At a meeting with the PUD, Chuck was told that the PUD thought there were no catch basins. Without catch basins, the water from the fire hydrants would flood surrounding property, and the test could not be done. We could not imagine that there would not be any catch basins.
By this time, our contractor had given up on this part of our project. Because neither the PUD nor the building department knew the location or existence of catch basins, and had no inclination to find them, Chuck had to find the catch basins for the test to take place. Chuck found them, and drew a map of the fire hydrants and the catch basins. He gave this map to the PUD and to the building department.
It then took weeks of coordination for the test to occur. We learned through the prior Fire Marshal for the Mason County Building Department that the current Fire Marshal had the equipment to do the test. Chuck sent an email to the current Fire Marshal every week for a few weeks, with no response. Jan enlisted the help of the PUD. Finally the Mason County building department found the necessary testing equipment, which was actually at a neighboring fire department. We received a call on a Friday morning, and the pressure test took place that same day. It took less than two hours, after months of effort.
Now that the water pressure was known, it was time to move forward with the plans for the fire sprinkler system. More layers. We sent the test results to our contractor. He sent them to the fire sprinkler contractor. The fire sprinkler contractor sent them to the fire sprinkler designer.
We did not hear back for a week, and asked what is happening. The designer was on a two-week vacation.
Finally the plans were finished and submitted to the Mason County Building Department for a permit.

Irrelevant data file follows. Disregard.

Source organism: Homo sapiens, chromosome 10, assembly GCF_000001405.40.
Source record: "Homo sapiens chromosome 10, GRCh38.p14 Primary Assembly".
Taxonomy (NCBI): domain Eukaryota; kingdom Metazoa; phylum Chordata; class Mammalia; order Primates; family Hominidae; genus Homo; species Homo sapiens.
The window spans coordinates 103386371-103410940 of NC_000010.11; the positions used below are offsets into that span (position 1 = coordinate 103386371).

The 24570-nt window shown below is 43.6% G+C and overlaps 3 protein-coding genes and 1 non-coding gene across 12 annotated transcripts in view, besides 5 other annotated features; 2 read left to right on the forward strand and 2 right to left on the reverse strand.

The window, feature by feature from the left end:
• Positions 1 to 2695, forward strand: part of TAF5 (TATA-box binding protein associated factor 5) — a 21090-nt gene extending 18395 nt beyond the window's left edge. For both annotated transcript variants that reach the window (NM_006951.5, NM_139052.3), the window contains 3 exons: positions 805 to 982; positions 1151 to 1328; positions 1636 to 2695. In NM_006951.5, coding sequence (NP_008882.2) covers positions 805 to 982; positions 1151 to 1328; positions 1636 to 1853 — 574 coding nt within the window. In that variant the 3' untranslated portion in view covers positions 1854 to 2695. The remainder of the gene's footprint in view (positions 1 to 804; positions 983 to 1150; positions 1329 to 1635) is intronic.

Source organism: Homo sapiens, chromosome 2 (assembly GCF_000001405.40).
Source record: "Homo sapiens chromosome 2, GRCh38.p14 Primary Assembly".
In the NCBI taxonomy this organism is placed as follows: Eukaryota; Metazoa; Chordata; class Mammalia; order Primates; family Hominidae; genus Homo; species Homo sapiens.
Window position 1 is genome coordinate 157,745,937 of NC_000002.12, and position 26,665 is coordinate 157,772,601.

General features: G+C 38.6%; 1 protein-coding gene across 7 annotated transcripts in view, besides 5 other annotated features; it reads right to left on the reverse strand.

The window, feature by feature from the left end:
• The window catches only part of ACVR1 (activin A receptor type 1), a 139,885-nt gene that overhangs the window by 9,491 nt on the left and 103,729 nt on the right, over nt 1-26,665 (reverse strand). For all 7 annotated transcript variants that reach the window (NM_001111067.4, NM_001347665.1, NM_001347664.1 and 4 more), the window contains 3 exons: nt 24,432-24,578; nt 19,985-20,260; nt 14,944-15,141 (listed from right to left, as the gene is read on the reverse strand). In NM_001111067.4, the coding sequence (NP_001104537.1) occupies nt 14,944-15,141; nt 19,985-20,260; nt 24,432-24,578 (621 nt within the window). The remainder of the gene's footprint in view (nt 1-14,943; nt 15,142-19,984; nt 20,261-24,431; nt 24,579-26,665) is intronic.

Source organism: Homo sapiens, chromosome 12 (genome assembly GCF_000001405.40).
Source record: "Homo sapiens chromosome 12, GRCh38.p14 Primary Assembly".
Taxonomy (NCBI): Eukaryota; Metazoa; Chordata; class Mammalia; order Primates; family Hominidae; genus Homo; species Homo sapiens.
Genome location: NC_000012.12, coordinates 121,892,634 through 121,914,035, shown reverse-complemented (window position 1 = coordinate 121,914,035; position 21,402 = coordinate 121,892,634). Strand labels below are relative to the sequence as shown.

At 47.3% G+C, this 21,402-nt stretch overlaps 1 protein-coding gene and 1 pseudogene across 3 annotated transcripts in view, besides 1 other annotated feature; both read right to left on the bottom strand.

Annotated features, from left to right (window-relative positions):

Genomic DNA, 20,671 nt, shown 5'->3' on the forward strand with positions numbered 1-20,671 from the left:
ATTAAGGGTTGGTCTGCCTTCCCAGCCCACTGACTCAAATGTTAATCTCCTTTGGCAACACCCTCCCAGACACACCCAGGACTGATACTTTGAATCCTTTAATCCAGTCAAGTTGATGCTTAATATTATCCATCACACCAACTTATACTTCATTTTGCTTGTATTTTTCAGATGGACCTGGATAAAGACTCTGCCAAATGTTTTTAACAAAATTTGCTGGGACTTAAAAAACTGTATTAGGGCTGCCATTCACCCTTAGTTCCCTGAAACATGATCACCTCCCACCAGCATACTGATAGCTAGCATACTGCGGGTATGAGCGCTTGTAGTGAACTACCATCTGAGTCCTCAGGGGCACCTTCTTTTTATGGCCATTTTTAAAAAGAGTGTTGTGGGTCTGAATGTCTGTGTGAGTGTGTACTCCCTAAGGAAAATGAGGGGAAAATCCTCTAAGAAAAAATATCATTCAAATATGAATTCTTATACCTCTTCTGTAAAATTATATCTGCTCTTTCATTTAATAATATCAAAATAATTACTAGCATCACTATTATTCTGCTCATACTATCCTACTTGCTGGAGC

It is now September. Another surprise is on the horizon. In addition to requiring a fire sprinkler system, the Building Department is requiring us to have a commercial fire alarm system. These are surprisingly expensive for a small commercial building, and require on-going monitoring costs.
Meanwhile, we are also learning that this fire sprinkler system will require a four-inch pipe from the water main to our building. The good news is that the water main runs directly in front of the distillery. Unfortunately, so does Highway 101. For a brief period of time, the PUD thinks that the Washington State Department of Transportation will not be involved, because the water-main is 34 feet from the center-line of Highway 101, and the highway right-of-way extends 30 feet from the center-line prior to and after leaving Hoodsport.
We then learn that the right-of-way for the properties in Hoodsport are not the same. In fact, the highway right-of-way differs for each lot and is a patch-work of distances.
The right-of-way in front of our building is 40 feet from the center line of Highway 101. As a consequence, the water-main is just inches within the highway right-of-way and we must get a permit from the Washington State Department of Transportation to proceed.
As our luck would have it, the building next door has a highway right-of-way of 30 feet and the Department of Transportation would not be involved, if the project were taking place next door.
Fortunately, the PUD drew the plans and submitted them to the Department of Transportation. It is anticipated that the Department of Transportation will grant the permit by mid-October. Unfortunately, there only two PUD employees who are qualified to excavate, install the hot tap, and re-asphalt. One of them will be on vacation the last two weeks of October. The earliest they can begin the work is October 30.
The blue mark in the photo shows the location of the hot tap. The measuring tape shows the distance to our building.
At first we were told that the first few feet (inches) of excavation and re-asphalting from the blue mark to our property line would be done by the PUD. The next few feet (inches) of excavation and re-asphalting would be done by someone hired by us, and then our plumber would tie the new pipe into the fire sprinkler system, which sits inside the building right next to the point of the new pipe’s entry into the building. All of this work would have to be done at the same time. Chuck and I wondered how they were going to fit all of this equipment and personnel into such a small space.
We had a bit of luck: the PUD volunteered to do all of the excavation and re-asphalting, so long as we paid up front, which we did the day we received the invoice.
As of today, we are waiting for the permit from the Washington State Department of Transportation. We are also waiting for the permit from the Mason County Building Department for the fire alarm system.
Once all of the work is done, there must be a test of the fire sprinkler system.
But that’s not all. We still have to have the rest of the building certified for occupancy.
When that is completed, the Washington State Liquor Control Board must do its final inspection.
I think Franz Kafka was on to something.